[0049] The particular software configuration utilized for a computer of the type shown in FIG. 7 will vary depending to some extent on the use. A typical corporate software suite would include, preferably, Alpine View Version 4, Auto Cad LT 1997, Adobe Photo Shop 6.0, Microsoft Publisher 2000, Microsoft Access 2000, Microsoft Excel 2000, and Microsoft Word 2000.

[0050] Some of the principal uses for the computer arrangement shown in FIG. 7 include access to local vacant land listings, access to local contractors, access to outlet recommended sub-contractors, access to all design information, access to lenders, access to credit agencies, access to at least the local store of the building supply outlet inventory and pricing systems, and access to governmental agencies.

[0051] The representative manning a kiosk in a store would typically be trained in the Easy Build Structures products and services available and have construction experience. Optionally, the representative should be a licensed real-estate agent or broker. The representative can be trained in the local store greeter functions and, during idle time serve as a greeter to customers for the store whether or not the actual employer of the representative is Easy Build Strictures or the building supply outlet store itself.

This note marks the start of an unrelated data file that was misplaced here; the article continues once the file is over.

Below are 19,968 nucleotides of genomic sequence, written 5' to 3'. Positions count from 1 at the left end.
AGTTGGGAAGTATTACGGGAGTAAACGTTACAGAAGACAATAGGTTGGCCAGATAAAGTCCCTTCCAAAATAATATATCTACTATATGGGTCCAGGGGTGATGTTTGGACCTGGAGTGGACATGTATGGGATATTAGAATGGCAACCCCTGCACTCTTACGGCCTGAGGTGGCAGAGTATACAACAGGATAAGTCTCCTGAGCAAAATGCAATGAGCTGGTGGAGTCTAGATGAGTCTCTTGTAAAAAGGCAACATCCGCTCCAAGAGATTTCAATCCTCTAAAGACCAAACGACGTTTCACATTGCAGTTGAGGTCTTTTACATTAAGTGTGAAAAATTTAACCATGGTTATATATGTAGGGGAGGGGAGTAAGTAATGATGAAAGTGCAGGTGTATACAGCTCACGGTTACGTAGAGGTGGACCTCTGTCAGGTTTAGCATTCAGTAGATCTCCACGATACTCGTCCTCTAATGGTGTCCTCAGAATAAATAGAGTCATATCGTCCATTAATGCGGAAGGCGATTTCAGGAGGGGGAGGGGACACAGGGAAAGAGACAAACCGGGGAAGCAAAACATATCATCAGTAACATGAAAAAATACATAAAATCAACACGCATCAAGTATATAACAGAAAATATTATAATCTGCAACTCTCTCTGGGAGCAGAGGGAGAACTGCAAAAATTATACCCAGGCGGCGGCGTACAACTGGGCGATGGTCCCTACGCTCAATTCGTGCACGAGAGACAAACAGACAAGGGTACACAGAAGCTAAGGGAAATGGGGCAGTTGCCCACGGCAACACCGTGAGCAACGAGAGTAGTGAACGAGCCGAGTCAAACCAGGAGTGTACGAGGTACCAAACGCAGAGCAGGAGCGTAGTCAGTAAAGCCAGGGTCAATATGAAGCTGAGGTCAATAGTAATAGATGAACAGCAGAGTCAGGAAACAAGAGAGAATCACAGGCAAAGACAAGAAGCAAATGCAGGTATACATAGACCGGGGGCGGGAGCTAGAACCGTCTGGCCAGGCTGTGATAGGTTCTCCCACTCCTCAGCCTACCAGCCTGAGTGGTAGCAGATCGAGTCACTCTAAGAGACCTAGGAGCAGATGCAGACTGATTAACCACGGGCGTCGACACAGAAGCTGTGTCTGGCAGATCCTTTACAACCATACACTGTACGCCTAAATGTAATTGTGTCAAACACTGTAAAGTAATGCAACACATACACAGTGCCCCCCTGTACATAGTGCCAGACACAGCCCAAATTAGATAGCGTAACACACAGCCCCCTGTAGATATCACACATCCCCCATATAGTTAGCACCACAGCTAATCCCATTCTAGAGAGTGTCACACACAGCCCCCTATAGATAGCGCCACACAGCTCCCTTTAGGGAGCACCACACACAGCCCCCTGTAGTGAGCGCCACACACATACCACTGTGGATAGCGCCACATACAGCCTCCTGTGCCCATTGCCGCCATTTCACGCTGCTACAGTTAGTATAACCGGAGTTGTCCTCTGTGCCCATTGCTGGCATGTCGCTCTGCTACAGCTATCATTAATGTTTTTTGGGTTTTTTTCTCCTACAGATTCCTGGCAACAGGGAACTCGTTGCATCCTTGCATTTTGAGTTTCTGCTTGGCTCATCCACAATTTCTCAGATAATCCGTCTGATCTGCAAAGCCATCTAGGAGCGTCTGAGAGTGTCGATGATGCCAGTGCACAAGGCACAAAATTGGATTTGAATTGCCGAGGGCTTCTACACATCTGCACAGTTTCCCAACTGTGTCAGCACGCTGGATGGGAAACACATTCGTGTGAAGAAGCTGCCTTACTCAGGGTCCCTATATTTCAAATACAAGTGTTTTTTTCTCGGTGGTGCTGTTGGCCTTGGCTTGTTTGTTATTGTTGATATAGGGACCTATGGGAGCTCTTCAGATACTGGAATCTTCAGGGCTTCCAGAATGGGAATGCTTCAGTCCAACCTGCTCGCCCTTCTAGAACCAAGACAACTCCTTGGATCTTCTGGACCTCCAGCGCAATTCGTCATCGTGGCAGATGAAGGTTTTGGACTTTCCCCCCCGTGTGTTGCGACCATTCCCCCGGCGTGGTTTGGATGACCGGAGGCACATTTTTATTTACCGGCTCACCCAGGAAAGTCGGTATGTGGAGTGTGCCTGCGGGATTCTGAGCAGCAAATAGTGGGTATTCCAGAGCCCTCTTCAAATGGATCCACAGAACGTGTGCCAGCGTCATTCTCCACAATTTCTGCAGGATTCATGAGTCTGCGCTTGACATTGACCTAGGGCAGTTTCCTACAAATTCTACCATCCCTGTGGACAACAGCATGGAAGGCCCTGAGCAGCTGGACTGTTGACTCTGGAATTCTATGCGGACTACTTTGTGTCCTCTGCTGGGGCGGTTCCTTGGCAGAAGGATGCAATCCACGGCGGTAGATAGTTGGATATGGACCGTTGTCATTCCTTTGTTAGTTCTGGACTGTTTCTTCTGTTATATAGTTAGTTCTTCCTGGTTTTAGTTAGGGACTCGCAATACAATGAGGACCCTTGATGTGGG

[0052] FIG. 8 illustrates an exemplary package of documentation materials provided to a customer for construction of a building or structure such as that shown in FIG. 1.

[0053] A typical package would contain a plurality of building plans. These would include elevations, foundation plans, plumbing riser diagrams, floor plans, roof truss layout and all appropriate design details. A bill of materials is also provided including a list of tools needed in order to construct the building selected. The construction bill of material can be arranged both alphabetically and by delivery schedule. A plurality of take off lists can be provided, including plumbing, electrical and heating ventilation and air-conditioning take off lists. The package and materials will also include a delivery schedule overview.